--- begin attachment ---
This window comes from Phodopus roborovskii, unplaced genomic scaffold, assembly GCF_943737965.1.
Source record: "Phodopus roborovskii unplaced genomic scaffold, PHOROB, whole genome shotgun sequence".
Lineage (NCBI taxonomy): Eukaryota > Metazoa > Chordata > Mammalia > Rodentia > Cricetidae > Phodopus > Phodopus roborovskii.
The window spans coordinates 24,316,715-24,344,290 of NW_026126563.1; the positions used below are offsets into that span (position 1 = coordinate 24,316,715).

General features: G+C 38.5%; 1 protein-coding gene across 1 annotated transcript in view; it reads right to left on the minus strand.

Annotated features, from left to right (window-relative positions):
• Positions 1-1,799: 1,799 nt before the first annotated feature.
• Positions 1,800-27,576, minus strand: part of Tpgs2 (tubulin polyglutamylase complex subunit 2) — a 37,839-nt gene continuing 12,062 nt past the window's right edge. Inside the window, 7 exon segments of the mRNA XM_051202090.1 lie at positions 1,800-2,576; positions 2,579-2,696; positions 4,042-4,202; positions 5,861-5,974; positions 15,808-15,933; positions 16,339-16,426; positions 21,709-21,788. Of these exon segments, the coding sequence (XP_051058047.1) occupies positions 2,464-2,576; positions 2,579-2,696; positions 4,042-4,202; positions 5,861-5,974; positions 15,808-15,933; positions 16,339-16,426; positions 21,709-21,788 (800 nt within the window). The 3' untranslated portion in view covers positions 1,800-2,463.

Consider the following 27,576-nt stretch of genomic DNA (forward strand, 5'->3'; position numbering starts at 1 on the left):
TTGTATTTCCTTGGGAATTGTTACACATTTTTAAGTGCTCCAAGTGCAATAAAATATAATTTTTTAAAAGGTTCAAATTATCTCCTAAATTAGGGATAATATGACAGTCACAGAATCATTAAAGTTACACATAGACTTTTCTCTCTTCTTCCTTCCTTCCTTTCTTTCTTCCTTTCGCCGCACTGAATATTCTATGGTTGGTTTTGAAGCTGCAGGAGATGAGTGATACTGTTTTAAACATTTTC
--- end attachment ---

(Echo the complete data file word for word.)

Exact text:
This window comes from Phodopus roborovskii, unplaced genomic scaffold, assembly GCF_943737965.1.
Source record: "Phodopus roborovskii unplaced genomic scaffold, PHOROB, whole genome shotgun sequence".
Lineage (NCBI taxonomy): Eukaryota > Metazoa > Chordata > Mammalia > Rodentia > Cricetidae > Phodopus > Phodopus roborovskii.
The window spans coordinates 24,316,715-24,344,290 of NW_026126563.1; the positions used below are offsets into that span (position 1 = coordinate 24,316,715).

General features: G+C 38.5%; 1 protein-coding gene across 1 annotated transcript in view; it reads right to left on the minus strand.

Annotated features, from left to right (window-relative positions):
• Positions 1-1,799: 1,799 nt before the first annotated feature.
• Positions 1,800-27,576, minus strand: part of Tpgs2 (tubulin polyglutamylase complex subunit 2) — a 37,839-nt gene continuing 12,062 nt past the window's right edge. Inside the window, 7 exon segments of the mRNA XM_051202090.1 lie at positions 1,800-2,576; positions 2,579-2,696; positions 4,042-4,202; positions 5,861-5,974; positions 15,808-15,933; positions 16,339-16,426; positions 21,709-21,788. Of these exon segments, the coding sequence (XP_051058047.1) occupies positions 2,464-2,576; positions 2,579-2,696; positions 4,042-4,202; positions 5,861-5,974; positions 15,808-15,933; positions 16,339-16,426; positions 21,709-21,788 (800 nt within the window). The 3' untranslated portion in view covers positions 1,800-2,463.

Consider the following 27,576-nt stretch of genomic DNA (forward strand, 5'->3'; position numbering starts at 1 on the left):
TTGTATTTCCTTGGGAATTGTTACACATTTTTAAGTGCTCCAAGTGCAATAAAATATAATTTTTTAAAAGGTTCAAATTATCTCCTAAATTAGGGATAATATGACAGTCACAGAATCATTAAAGTTACACATAGACTTTTCTCTCTTCTTCCTTCCTTCCTTTCTTTCTTCCTTTCGCCGCACTGAATATTCTATGGTTGGTTTTGAAGCTGCAGGAGATGAGTGATACTGTTTTAAACATTTTC